Since LED technology creates very little heat, these lighting systems do not require cooling fans. This makes LED technology particularly appropriate for battery pack-powered portable lighting systems, thus eliminating the need to plug into a conventional light source that is plugged into a wall socket.
Just like any other sophisticated device, it is important to care for headlight systems properly. Nothing is more disconcerting than unexpectedly pulling a light source off the counter or running over the fiber-optic cable with your chair casters. Accidents like this invariably happen exactly at the time when you need the light the most.
Place fiber-optic light sources securely on the counter or house them in a special mounting bracket. Fiber-optic cables contain long, thin glass fibers encased in a sturdy flexible cable. Protect these cables from unnecessary stress. Take care to avoid pinching or bending the cable. Damage from drawers or other types of cable abuse break delicate glass fibers. Treat the cable stem with respect. Be careful when inserting or removing the cable stem from the light source. Store the headlight cable system in a safe place during break times and at the end of the workday.
Over time, both halogen and metal halide bulbs will need replacement. A spare bulb, stored in a handy location, is a clinical and mental lifesaver.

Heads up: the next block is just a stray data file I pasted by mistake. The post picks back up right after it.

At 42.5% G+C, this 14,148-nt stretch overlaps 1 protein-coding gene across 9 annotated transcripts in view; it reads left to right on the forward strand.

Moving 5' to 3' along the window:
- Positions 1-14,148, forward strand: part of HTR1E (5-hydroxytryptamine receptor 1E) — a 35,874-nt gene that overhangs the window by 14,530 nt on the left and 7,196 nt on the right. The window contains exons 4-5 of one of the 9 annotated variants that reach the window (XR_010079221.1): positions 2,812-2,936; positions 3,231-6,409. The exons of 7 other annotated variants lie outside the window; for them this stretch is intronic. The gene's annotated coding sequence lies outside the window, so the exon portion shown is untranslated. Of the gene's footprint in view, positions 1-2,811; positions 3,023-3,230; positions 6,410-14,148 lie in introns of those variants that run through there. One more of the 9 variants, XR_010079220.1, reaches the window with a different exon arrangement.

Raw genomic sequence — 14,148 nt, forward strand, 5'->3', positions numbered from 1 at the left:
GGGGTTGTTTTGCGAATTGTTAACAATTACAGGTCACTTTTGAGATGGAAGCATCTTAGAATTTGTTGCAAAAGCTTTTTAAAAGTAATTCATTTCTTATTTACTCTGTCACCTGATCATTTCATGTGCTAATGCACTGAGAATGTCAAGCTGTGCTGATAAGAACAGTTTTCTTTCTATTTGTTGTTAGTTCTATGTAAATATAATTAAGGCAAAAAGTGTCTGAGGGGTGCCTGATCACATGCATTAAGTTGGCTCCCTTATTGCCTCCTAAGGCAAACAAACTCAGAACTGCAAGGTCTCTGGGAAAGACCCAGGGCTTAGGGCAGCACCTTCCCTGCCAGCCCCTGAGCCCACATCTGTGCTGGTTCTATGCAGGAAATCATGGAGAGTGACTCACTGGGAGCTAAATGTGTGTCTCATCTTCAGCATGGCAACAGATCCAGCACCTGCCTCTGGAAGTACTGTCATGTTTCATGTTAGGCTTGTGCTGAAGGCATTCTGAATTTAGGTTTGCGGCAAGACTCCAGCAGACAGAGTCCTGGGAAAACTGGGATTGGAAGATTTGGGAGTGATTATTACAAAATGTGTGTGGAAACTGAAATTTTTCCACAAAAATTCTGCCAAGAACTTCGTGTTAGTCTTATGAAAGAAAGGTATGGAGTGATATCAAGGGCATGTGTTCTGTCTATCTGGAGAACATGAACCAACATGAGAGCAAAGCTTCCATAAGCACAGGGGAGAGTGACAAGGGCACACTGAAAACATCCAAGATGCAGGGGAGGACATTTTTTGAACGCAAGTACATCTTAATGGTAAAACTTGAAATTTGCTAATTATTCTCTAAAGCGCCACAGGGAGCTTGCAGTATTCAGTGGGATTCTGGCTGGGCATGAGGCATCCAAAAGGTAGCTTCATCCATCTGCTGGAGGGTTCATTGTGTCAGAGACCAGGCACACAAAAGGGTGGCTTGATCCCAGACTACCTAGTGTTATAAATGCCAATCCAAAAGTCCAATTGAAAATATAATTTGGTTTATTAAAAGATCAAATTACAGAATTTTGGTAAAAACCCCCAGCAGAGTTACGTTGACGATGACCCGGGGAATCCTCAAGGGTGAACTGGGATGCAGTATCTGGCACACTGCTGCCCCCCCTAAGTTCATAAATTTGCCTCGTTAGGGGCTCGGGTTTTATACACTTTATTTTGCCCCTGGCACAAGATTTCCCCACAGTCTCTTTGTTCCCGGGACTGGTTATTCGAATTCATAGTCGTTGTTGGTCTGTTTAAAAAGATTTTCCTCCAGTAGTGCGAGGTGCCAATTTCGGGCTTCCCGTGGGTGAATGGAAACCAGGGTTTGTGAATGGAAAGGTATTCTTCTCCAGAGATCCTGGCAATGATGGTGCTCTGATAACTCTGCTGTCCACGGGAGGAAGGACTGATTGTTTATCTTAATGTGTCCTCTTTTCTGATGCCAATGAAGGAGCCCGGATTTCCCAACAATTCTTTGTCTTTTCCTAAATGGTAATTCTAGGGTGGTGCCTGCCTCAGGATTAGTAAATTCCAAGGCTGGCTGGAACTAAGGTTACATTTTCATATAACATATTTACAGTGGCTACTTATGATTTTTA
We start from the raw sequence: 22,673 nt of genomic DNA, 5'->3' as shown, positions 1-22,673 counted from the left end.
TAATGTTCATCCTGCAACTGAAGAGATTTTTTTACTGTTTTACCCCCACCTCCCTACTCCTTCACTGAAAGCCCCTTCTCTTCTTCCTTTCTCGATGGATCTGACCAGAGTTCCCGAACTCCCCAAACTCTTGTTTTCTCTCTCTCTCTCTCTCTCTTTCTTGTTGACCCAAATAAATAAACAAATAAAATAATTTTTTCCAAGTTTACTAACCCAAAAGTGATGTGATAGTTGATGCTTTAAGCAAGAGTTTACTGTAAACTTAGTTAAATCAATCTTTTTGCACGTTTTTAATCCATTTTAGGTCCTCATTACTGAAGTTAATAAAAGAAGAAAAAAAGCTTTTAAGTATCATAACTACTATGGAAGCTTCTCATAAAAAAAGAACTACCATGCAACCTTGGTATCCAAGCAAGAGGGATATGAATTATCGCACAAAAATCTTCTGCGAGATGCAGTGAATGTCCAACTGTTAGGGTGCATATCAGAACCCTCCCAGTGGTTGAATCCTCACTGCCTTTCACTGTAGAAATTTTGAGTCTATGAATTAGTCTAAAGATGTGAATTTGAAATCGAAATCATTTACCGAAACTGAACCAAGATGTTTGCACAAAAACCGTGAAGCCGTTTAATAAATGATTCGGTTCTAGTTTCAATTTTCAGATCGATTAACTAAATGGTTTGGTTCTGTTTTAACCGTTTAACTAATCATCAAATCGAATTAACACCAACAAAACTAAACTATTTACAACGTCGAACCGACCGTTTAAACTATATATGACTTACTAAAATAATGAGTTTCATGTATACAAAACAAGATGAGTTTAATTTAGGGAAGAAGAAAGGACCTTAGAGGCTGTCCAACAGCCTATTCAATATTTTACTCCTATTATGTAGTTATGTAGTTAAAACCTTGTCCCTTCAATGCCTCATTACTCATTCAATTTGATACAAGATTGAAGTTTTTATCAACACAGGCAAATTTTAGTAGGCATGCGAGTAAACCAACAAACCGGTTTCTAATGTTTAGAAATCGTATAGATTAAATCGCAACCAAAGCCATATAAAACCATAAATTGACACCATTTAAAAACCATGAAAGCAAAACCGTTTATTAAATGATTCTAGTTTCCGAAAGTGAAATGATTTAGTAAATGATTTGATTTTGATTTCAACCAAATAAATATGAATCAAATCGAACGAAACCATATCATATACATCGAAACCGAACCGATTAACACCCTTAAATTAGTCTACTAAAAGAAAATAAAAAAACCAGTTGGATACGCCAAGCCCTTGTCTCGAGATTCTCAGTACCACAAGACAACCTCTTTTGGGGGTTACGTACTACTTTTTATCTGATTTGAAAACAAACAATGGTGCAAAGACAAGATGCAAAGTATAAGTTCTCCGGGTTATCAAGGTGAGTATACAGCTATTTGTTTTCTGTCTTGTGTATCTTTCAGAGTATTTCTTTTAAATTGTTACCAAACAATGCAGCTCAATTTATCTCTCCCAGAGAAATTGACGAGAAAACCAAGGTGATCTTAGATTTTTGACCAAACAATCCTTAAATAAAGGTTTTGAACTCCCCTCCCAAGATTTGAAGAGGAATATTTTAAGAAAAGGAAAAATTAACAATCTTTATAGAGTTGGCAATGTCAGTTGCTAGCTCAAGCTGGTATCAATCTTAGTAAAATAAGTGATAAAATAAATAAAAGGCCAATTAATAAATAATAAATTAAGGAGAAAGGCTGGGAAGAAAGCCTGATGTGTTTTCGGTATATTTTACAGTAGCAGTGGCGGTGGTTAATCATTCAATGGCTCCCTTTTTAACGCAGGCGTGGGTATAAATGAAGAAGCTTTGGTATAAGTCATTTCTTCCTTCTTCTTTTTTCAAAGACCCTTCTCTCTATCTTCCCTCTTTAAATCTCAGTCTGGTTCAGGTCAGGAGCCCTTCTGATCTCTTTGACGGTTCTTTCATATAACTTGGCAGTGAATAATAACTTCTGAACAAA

The light from a halogen bulb will begin to dim just before the bulb fails. Halogen bulbs last longer if the light source remains on for the entire day. Turning a unit off and on repeatedly stresses the light filament. Dim the light to its lowest level during nonclinical use. Power surges also shorten bulb life. Plugging the light source into a surge protector prolongs bulb life.
Both halogen and metal halide bulbs generate a lot of heat. Provide adequate ventilation for light sources. A small fan in the light source dissipates heat away from the bulb. Some units have quieter fans than others. Hot bulbs are particularly subject to premature filament failure, so allow sufficient time for adequate cooling before moving a light source or turning the light off at the end of the day.
Periodically inspect the energy source, including the fan blades, for dust. Unplug the unit before cleaning. Removing dust particles with a hand-held vacuum is the most environmentally friendly way to clean a unit. A gentle stream of compressed air also works, but remember to use it outside rather than have contaminated dust particles redistributed in a closed environment. Direct the stream of air so debris gets blown out of the unit.
While actual bulb time varies, most clinicians that practice full time replace the inexpensive halogen bulbs every couple of months. Purchasing 10 or 12 halogen bulbs reduces the overall cost to around $16 per bulb. Metal halide bulbs are longer lasting and more expensive than their halogen counterparts. Over a year’s time, the cost of bulbs for either technology runs about the same.
Make sure the old bulb is cool before replacing a burned-out lamp. Hold the bulb on the outside edges with a clean cloth or wear a pair of gloves when installing a new lamp. Even a small fingerprint on the quartz glass reflector in a halogen lamp will considerably shorten the life span of the bulb. Oils in the skin react with the glass, resulting in a weak area in the bulb. If you accidentally touch the lamp, use alcohol or an alcohol-based window cleaner to clean off the fingerprints.